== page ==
Communicative feedback and its influence on leadership in a rural school setting
Bulach, Boothe, and Pickett (1998), identified that most of the shortcomings educational administrators make fall into the category of poor human relations, and one of the categories of mistakes identified by the researchers is poor-interpersonal communication skills. Bulack and colleagues found that ineffective principals had interpersonal communication problems in the areas of providing and receiving feedback. Cannon and Witherspoon (2005) point out that providing feedback involves describing observed behaviors, as well as the reactions created.^ Reeves (2004) also suggests that poor communication and ineffective feedback is relatively constant within the realm of educational leadership. Reeves notes that in terms of feedback, communicative leadership can be messy. He states that the expectations for effective communicative leadership are often ambiguous. This occurs because the primary problems, as related to school administration, are often associated with poorly defined standards of leadership and undefined standards of leadership performance and communication.^ The purpose of this study is to identify and describe the subjective experience of a rural school principal relative to the manner in which the principal utilizes communication skills, including feedback, to ensure organizational improvement and student success. Furthermore, this study also aims at investigating the current views of the rural school principal relative to leadership styles and effective communication techniques, including feedback. The investigative process will determine how patterns of communication with different publics are established and how these patterns of communication flow in the school and thus impact the climate and culture of the school. Moreover, the investigative process will also determine how patterns of communication can improve the school organization and increase student achievement.^ The focus of this study is related to one rural school principal. This principal was chosen because during the two year period she has been principal in a rural West Texas school, the campus has achieved tremendous success relative to campus climate and student achievement. In addition, three teachers, three parents, a custodian, a secretary, the cafeteria manager, librarian, and the assistant principal were interviewed.^ A qualitative research method known as case study was used for the study. The experience analyzed the manner in which a school principal handles communication and utilizes effective feedback. Data were gathered through a series of semi-structured, open-ended interviews with each research participant. The questions utilized in the interview process were designed to understand how a principal handles communication, as well as the process of providing and receiving feedback from differing publics. The questions were also designed to understand the influence of the manner in which participants handle feedback relative to the principal leadership role.^ The results of the study found that when developing and establishing communication strategies with publics, the principal enhances interpersonal relationships through vision, humor, accessibility, team-building skills, and genuine praise, all of which help create a positive school climate and open organizational culture.^ Results also indicated that the principal removes communication barriers through being accessible and scheduling regular meetings with teachers, and by ensuring a constant, yet informal, exchange of feedback. A sense of team-work is nurtured through efforts by the principal to assist each staff member achieve his or her potential. When creating opportunities for informal relationships, such as having lunch with the teachers of the school, the principal utilizes a sense of humor when interacting with her publics.^ This study also revealed several communication strategies utilized by the principal. Furthermore, the study revealed that the principal develops trust and motivation, which resulted in a positive school climate and open culture, where effective feedback and increased student achievement are the norm. Finally, this study highlights possible differences and similarities concerning communication strategies and their influence on leadership roles in both rural and urban schools.^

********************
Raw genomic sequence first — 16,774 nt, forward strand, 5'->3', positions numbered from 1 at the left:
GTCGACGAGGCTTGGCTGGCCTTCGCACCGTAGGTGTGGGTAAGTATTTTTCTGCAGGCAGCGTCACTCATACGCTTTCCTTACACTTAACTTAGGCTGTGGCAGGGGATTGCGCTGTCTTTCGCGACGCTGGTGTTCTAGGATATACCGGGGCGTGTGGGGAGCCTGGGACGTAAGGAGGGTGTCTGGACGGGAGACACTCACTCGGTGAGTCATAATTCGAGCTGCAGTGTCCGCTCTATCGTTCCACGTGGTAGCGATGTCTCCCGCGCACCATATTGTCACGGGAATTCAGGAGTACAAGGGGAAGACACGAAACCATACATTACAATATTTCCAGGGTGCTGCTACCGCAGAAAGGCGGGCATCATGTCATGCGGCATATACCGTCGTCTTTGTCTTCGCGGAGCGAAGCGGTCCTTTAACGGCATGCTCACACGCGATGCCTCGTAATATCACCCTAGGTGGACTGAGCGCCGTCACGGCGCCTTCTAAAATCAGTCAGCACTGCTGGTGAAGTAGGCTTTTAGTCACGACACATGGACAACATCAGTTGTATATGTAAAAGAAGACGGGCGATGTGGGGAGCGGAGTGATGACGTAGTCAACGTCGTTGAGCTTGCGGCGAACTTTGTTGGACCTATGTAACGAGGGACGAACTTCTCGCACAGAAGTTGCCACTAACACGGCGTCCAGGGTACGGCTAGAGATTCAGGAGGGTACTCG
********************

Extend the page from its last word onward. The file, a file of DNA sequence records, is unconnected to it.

Zamorano, Debora Buchaim Regos, "Communicative feedback and its influence on leadership in a rural school setting" (2008). ETD Collection for University of Texas, El Paso. AAI3341659.